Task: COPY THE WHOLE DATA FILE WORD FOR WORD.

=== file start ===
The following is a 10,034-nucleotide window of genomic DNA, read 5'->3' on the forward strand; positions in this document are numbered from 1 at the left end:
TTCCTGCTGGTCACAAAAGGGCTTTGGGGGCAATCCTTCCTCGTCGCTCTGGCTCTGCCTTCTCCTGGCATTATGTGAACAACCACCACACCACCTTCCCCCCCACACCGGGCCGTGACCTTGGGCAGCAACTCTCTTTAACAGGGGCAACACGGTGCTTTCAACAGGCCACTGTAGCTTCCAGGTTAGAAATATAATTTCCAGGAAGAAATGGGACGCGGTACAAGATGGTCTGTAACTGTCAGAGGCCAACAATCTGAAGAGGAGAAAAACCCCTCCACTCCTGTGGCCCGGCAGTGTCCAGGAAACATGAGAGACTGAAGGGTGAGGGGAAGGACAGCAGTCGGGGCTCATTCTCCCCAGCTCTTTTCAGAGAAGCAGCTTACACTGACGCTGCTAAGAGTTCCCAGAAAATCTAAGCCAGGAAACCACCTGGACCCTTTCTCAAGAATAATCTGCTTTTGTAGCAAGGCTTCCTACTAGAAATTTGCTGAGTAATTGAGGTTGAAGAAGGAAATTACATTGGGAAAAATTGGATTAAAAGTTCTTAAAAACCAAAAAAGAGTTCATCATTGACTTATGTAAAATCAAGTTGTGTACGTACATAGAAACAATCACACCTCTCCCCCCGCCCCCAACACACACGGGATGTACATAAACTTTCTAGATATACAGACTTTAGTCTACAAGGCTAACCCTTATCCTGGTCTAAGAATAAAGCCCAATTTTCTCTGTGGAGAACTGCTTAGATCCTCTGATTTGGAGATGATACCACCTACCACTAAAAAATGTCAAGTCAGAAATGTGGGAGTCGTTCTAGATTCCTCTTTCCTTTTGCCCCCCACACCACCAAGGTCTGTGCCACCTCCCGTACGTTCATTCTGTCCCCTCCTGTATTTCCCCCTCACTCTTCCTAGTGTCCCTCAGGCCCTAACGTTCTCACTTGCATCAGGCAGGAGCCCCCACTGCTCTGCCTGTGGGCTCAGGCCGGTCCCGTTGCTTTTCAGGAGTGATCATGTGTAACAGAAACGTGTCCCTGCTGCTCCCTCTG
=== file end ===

The following is a 10,034-nucleotide window of genomic DNA, read 5'->3' on the forward strand; positions in this document are numbered from 1 at the left end:
TTCCTGCTGGTCACAAAAGGGCTTTGGGGGCAATCCTTCCTCGTCGCTCTGGCTCTGCCTTCTCCTGGCATTATGTGAACAACCACCACACCACCTTCCCCCCCACACCGGGCCGTGACCTTGGGCAGCAACTCTCTTTAACAGGGGCAACACGGTGCTTTCAACAGGCCACTGTAGCTTCCAGGTTAGAAATATAATTTCCAGGAAGAAATGGGACGCGGTACAAGATGGTCTGTAACTGTCAGAGGCCAACAATCTGAAGAGGAGAAAAACCCCTCCACTCCTGTGGCCCGGCAGTGTCCAGGAAACATGAGAGACTGAAGGGTGAGGGGAAGGACAGCAGTCGGGGCTCATTCTCCCCAGCTCTTTTCAGAGAAGCAGCTTACACTGACGCTGCTAAGAGTTCCCAGAAAATCTAAGCCAGGAAACCACCTGGACCCTTTCTCAAGAATAATCTGCTTTTGTAGCAAGGCTTCCTACTAGAAATTTGCTGAGTAATTGAGGTTGAAGAAGGAAATTACATTGGGAAAAATTGGATTAAAAGTTCTTAAAAACCAAAAAAGAGTTCATCATTGACTTATGTAAAATCAAGTTGTGTACGTACATAGAAACAATCACACCTCTCCCCCCGCCCCCAACACACACGGGATGTACATAAACTTTCTAGATATACAGACTTTAGTCTACAAGGCTAACCCTTATCCTGGTCTAAGAATAAAGCCCAATTTTCTCTGTGGAGAACTGCTTAGATCCTCTGATTTGGAGATGATACCACCTACCACTAAAAAATGTCAAGTCAGAAATGTGGGAGTCGTTCTAGATTCCTCTTTCCTTTTGCCCCCCACACCACCAAGGTCTGTGCCACCTCCCGTACGTTCATTCTGTCCCCTCCTGTATTTCCCCCTCACTCTTCCTAGTGTCCCTCAGGCCCTAACGTTCTCACTTGCATCAGGCAGGAGCCCCCACTGCTCTGCCTGTGGGCTCAGGCCGGTCCCGTTGCTTTTCAGGAGTGATCATGTGTAACAGAAACGTGTCCCTGCTGCTCCCTCTG